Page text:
Times have changed. The IT function cannot afford to remain an ’outsider’, a mere cost center for the rest of the organization. The focus has shifted from what IT had to do to keep the lights on, to what IT can really do to support the organization. Thanks to technology becoming more resilient, and many aspects of it becoming a commodity, IT professionals can finally do what they have always wanted to do – truly support the business.
The focus has shifted from what IT had to do to keep the lights on, to what IT can really do to support the organization.
The journey of becoming a true partner will not be easy. Many of the ways of working – designed to overcome the technical limitations and the overall complexity of IT systems – need to be replaced with more efficient and effective approaches. Concerns that once kept IT professionals awake at night are not there anymore. Technical metrics that once were the only way to assess the performance both for the IT and the rest of the organization have been replaced with business-focused metrics. The demand for services – instead of just applications or hardware – is stronger than ever, and ITSM is becoming the way of looking at IT.
Improvement is not something extra you do when you have time, it is your work. Every day.
One of the biggest challenges for ITSM professionals is to make sure that the activities, processes, procedures, everything in you do on a daily basis is well aligned with the rest of the organization, and helps to extract maximum benefits from using IT as a business enabler. The only way to make sure the approach does not go out of date and stays well aligned with the ever-changing needs of the business is to enable and support continual improvement – and do that on a daily basis. Improvement is not something extra you do when you have time, it is your work. Every day.
This is your kata, something you practice every day to become better and better.
In the ITIL Practitioner guidance, we have covered the key enablers for continual improvement for all professionals working in ITSM. The CSI approach is a stable core, a backbone for carrying out any improvements, big or small, across the organization or just with your team. This is your kata, something you practice every day to become better and better.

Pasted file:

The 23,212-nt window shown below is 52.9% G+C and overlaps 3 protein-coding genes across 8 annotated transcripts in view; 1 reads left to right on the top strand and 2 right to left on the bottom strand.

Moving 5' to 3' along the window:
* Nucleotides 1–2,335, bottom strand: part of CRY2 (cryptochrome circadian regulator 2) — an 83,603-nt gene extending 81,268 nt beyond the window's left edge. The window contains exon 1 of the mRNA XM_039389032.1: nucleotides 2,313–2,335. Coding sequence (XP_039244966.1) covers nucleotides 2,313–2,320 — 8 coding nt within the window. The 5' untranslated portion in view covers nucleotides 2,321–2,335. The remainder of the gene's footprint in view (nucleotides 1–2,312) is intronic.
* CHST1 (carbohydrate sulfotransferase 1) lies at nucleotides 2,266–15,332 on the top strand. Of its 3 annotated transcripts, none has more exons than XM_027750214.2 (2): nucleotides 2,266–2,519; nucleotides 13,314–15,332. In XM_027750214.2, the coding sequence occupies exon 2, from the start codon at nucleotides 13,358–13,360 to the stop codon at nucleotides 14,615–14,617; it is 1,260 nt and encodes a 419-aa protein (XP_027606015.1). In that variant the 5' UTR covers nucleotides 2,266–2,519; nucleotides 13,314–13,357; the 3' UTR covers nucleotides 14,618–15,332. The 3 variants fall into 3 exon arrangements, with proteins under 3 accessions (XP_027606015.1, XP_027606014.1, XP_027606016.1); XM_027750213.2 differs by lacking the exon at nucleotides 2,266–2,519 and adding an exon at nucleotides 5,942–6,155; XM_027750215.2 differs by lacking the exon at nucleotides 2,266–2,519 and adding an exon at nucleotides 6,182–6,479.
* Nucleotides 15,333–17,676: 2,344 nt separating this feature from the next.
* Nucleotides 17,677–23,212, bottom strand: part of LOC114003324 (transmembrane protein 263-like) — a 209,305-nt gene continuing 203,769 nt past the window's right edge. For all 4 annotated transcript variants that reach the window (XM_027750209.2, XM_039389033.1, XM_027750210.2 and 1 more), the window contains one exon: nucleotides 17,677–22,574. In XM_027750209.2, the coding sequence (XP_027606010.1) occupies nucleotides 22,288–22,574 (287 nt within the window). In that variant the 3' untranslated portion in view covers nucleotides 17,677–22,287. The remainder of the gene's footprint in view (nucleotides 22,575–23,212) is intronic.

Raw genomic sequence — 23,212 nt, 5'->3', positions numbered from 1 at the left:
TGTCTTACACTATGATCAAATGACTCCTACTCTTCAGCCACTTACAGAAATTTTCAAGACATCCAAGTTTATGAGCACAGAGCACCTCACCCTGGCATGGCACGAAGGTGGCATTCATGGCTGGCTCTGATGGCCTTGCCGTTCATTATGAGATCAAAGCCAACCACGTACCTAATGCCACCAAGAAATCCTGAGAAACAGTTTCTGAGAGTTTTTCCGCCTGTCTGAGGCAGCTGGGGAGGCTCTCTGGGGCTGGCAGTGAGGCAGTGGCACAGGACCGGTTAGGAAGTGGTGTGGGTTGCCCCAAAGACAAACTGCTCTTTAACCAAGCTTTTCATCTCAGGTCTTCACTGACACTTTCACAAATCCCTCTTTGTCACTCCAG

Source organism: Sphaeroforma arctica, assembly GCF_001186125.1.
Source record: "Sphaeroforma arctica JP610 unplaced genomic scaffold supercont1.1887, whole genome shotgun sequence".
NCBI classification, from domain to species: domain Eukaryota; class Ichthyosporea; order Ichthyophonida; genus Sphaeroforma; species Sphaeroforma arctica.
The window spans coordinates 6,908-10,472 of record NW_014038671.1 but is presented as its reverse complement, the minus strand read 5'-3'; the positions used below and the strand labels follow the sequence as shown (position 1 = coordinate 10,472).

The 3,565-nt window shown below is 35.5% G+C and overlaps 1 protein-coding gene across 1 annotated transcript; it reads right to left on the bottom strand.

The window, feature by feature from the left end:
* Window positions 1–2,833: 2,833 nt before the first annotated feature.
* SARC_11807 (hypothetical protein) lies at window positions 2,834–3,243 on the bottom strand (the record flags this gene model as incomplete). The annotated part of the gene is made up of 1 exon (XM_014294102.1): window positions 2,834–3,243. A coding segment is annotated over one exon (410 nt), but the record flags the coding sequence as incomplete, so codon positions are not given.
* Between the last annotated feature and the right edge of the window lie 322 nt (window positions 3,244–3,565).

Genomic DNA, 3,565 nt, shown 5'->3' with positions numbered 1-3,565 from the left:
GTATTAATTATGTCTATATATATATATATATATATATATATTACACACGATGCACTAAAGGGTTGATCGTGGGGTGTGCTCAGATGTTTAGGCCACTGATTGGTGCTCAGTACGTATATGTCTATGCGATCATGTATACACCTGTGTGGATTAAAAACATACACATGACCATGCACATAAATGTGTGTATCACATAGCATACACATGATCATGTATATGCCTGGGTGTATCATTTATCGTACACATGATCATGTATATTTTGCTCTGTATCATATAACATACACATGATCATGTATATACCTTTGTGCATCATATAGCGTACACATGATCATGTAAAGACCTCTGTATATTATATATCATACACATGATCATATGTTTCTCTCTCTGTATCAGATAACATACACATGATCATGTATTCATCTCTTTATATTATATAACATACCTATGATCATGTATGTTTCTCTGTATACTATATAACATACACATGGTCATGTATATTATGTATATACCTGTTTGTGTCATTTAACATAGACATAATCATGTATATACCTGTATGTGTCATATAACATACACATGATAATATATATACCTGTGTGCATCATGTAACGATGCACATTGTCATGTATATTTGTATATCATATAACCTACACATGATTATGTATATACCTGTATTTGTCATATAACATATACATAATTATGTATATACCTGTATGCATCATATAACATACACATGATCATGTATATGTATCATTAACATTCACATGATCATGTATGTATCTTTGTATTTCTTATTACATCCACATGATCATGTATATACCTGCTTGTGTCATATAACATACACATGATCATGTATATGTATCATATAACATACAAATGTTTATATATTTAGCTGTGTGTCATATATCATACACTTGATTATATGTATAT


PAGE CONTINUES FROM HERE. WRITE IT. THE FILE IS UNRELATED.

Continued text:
We have also drawn from three critical competency areas – communication, measurement and metrics, and organizational change management. We believe that by becoming skilled in these truly separates ITIL practitioners from the crowd, and enables you to both identify the highest value providing improvements for your organization, and to successfully carry these out with the help of your peers. And, when in doubt, check your ideas and the approach against the nine guiding principles – these will show you the true north.
You must always remember that the value of improvements is not just something being changed for the sake of change, but by ensuring the improvement is fully aligned with the goals and objectives of the organization. This is the only way to help your organization conquer new heights, and ensure the support from your internal and external stakeholders is always there for you.
I hope you will enjoy the course designed by ITpreneurs in collaboration with many wise and experienced ITSM professionals from around the world, and that you will find knowledge, skills, and courage to lead improvements in your organization from the day you get back to the office.
About the author
I’ve worked at the intersection of IT and Business Management in the private and public sectors for over 20 years. My career started in IT Operations, followed by multiple roles in Software Engineering, Product Management, Project and Program Management, IT Management, Business Development, Professional Development, and Management Consulting.
I’m a published author, an internationally recognized conference speaker, and an experienced trusted advisor at the CxO level, helping with and executing enterprise-wide exploration, expansion, transformation, and modernization initiatives.
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